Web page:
This Is Me... Now

Jennifer Lopez

Nuyorican / BMG, 2024

REVIEW BY: Peter Piatkowski


Jennifer Lopez is our Elizabeth Taylor. She’s the kind of Hollywood royalty that recalls celebrity of a bygone era. She’s a diva meant for the monoculture. Her debut album, 1999’s On the 6, was released when MTV was in its TRL moment: pop stars would descend onto the TRL studios in Times Square to introduce their new music and mingle with screaming teens. When Jennifer Lopez decided to expand her celebrity to music, she was a natural fit for millennium-era pop. Veteran divas Janet Jackson, Madonna, Mariah Carey, and Whitney Houston were plotting how to enter the 2000s, competing with singers half their age. Jennifer Lopez was a natural successor to the legendary pop singers of the ’90s, bringing that multi-platform glamour while maintaining a fresh perspective.

A quarter of a century later, Jennifer Lopez is a brand as much as a recording artist. It’s not just music. It’s movies. It’s television. It’s clothing. It’s restaurants. It’s perfume. Every project that Lopez attaches her name to is weighed down with her overwhelming fame. Her new album This Is Me…Now is Lopez’s canny way of competing with the likes of Taylor Swift and Beyoncé, two singers who have redefined the concept of the 21st-century pop diva. Like Swift and Beyoncé, Lopez has designs on proving herself not just a charismatic pop singer but an auteur, releasing a $20 million film to accompany the record.

This Is Me…Now is a sequel to Lopez’s third album, 2002’s This Is Me... Then. That record was released as a public valentine to her then-partner Ben Affleck, to whom the album was dedicated. The record’s lead single, “Jenny From The Block,” was a self-referential tune built on her self-constructed legend. The album was another huge hit for the singer, selling over six million copies, spinning off a string of hit singles. The sound was a slight departure from the flashy dance-pop of her first two albums, looking to ’70s soul-pop and sunny disco-flecked r&b.

Her new album is a return of sorts to that soulful sound. It’s not a drastic departure from her usual sound, which borrows heavily from contemporary urban pop. my_heart_sings_the_harmony_web_ad_alt_250 This Is Me… Now comes 22 years after its predecessor, but the sound on the new album doesn’t sound too different. Though Affleck and Lopez split after the first album, in the subsequent years, Affleck famously married and divorced Jennifer Garner and became something of a tabloid fixture, eventually becoming a meme-worthy figure of midlife ennui. Reunited with Lopez, Affleck has inspired yet another studio LP from the multi-hyphenated superstar.

On the first album, Lopez guilelessly included a treacly track, “Dear Ben.” She got shit for it, especially after their publicized bust-up. Now that they're back together, the second album has a companion tune, “Dear Ben, Pt. II,” a marked improvement on the original. Perhaps it’s because she decided to pay tribute to her honey with a sweetly swinging number instead of a ponderous ballad. For such a calculated and deliberate performer, “Dear Ben, Pt. II” is surprisingly vulnerable and open, its lyrics hopeful and lovey-dovey, as she trills, “And when I think you let me down/You lift my hopes/And if I try to pull away/You pull me close/And you remind me why you are the man I chose.”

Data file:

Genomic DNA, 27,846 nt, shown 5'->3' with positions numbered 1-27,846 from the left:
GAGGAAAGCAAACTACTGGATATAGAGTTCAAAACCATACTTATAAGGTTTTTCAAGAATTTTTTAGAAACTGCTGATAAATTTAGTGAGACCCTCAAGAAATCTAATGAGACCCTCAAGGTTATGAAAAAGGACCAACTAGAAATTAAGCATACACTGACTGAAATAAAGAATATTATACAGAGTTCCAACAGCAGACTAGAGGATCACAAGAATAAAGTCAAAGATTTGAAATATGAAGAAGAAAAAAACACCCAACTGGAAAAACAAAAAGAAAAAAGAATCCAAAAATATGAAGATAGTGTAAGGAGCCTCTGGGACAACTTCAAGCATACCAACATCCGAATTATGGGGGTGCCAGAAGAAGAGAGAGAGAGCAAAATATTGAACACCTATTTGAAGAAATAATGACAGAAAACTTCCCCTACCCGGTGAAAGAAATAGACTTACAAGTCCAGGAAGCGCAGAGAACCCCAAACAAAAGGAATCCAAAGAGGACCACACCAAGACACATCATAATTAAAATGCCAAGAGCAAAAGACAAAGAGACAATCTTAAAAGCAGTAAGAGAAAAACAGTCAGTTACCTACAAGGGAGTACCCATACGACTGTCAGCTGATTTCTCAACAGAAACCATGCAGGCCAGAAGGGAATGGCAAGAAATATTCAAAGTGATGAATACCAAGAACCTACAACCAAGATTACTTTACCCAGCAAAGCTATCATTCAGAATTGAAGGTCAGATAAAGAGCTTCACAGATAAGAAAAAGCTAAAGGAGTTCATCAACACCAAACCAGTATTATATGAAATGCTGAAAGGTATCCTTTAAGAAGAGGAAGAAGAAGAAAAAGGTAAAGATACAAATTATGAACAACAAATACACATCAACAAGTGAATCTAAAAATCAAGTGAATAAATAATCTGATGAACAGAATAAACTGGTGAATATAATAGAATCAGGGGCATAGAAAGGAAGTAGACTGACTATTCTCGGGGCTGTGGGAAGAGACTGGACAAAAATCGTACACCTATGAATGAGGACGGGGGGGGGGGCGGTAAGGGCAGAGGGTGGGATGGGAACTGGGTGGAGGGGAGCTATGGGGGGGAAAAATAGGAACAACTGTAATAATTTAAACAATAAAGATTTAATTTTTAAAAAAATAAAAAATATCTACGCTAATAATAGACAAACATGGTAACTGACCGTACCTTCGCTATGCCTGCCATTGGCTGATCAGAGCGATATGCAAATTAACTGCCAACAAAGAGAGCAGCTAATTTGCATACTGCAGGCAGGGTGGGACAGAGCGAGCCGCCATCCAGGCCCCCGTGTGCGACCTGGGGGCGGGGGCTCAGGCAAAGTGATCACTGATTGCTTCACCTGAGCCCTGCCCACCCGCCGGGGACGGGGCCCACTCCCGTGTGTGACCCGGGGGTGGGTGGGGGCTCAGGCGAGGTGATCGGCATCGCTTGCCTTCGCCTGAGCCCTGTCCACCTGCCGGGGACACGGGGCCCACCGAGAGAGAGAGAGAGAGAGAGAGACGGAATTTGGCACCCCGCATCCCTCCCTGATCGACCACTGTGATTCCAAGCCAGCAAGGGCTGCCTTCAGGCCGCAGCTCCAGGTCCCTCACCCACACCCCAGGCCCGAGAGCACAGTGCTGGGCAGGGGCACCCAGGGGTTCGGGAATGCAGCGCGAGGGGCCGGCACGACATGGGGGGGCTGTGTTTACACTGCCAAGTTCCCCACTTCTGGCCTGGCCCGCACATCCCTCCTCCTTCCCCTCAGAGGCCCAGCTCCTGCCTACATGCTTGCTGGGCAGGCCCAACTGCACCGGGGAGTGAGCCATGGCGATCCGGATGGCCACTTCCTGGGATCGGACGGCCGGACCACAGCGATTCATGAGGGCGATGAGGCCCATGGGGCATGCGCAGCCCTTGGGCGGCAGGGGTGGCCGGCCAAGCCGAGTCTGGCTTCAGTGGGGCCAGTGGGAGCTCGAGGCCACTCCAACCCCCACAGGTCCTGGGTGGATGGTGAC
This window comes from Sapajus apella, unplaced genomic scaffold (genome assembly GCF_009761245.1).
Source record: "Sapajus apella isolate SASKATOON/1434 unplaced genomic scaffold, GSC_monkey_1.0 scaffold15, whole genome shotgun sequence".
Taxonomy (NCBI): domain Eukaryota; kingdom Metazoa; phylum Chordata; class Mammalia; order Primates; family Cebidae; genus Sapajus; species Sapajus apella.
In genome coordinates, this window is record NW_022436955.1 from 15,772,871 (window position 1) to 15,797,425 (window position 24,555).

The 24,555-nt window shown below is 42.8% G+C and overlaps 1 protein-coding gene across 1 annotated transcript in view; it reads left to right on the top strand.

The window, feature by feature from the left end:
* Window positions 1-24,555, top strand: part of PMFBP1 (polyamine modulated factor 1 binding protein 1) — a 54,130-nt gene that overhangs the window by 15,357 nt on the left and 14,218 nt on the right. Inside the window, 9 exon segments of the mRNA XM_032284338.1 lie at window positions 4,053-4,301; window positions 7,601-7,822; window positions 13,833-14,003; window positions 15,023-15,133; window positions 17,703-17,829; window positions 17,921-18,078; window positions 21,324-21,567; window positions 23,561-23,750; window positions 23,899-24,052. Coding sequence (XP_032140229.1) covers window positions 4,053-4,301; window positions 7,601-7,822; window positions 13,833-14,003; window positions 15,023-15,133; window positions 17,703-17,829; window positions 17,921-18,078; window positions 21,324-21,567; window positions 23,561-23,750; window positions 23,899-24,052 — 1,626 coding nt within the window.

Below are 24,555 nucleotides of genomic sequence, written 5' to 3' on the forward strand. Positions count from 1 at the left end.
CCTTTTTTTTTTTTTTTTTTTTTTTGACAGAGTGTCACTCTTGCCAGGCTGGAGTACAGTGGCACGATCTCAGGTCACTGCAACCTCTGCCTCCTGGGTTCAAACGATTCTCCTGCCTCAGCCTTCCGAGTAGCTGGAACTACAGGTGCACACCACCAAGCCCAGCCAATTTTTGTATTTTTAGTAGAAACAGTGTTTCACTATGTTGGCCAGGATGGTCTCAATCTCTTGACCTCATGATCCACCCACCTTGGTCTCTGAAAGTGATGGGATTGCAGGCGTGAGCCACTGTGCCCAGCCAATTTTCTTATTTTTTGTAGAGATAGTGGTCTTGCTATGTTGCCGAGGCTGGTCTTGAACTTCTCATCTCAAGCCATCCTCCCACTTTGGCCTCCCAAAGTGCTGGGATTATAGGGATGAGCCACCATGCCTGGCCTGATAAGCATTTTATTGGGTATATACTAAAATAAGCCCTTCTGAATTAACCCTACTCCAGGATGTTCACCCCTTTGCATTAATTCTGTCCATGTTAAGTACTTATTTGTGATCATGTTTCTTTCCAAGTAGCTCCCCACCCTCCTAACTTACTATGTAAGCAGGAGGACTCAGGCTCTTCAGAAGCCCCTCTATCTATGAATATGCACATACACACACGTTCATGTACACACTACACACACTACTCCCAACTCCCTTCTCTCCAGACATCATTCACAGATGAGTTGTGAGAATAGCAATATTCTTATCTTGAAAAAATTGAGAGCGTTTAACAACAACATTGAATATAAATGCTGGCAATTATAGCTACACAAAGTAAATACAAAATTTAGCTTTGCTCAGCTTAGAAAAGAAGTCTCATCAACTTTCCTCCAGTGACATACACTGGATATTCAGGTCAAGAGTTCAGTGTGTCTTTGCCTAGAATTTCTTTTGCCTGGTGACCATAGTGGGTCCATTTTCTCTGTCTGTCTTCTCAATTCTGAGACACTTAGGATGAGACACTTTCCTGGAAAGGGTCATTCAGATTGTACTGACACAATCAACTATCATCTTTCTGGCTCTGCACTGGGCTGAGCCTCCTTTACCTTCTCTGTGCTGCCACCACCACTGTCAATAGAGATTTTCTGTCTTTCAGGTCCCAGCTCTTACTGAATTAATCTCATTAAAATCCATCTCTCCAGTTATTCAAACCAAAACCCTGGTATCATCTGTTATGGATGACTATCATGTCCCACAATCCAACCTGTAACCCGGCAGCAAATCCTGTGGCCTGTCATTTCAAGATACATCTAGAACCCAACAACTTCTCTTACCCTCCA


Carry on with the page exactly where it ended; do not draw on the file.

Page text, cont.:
Affleck inspired the opening tune, the title track, which tells their off-and-on love story. She passionately coos, “Growin’ pains, broke some chains in every chapter/Now we know what it takes for our ever after/Took some lefts, now we’re right, here we are.” It’s a spirited performance and a charming tune that introduces an introspective Lopez who’s only too happy to share her travails with her audiences.

But this is Jennifer Lopez’s album, so we also have the funky, feisty dance tune. The first single, “Can’t Get Enough,” is a grinding, groovy number that recalls the singer’s best hits. It’s the kind of exciting number that made Jennifer Lopez such a reliable hitmaker in the 2000s. The album’s other single, “Rebound,” is a moody, pensive song with classic noughties skittery beats and clipped vocals. These were wise choices for singles because they’re definite highlights.

The other high spot, surprisingly is “Midnight Trip to Vegas.” Despite its silly title, it works remarkably well. Expertly employing a sample of Chris Isaak’s “Wicked Game,” the song is a successful story-song in which Lopez imagines escaping the circus of an oversized wedding for a simple elopement in Las Vegas. It’s an understated, sweet, yet humorous song that uses Lopez’s sweetly melodic voice. The lyrics, with their harried descriptions of “Orchid arrangements, dresses and pastries…families and agents, room reservations…paps helicopters, event of the ages” sound like the plot devices of one of her romantic comedies. (Weddings feature greatly in Jennifer Lopez’s cinematic oeuvre.)

The last studio LP from Lopez was 2014’s AKA (though it wasn’t like Lopez was silent: she released the soundtrack to her rom-com Marry Me last year). A decade is a long time to return with a proper studio release, and this feels as if Lopez is releasing a definitive album. She has suggested that this may be her last album. If that’s true, she would be ending her recording career on a qualified high. Though This Is Me…Now doesn’t hit the highs of Taylor Swift’s Midnights or Beyoncé’s Renaissance, it’s a cohesive, consistent work that celebrates a refreshing sunniness. If anything, This Is Me…Now celebrates the happiness of finding love. This may not be Lopez’s magnum opus, but it’s still endearing.

Rating: B

User Rating: Not Yet Rated



© 2024 Peter Piatkowski and The Daily Vault. All rights reserved. Review or any portion may not be reproduced without written permission. Cover art is the intellectual property of Nuyorican / BMG, and is used for informational purposes only.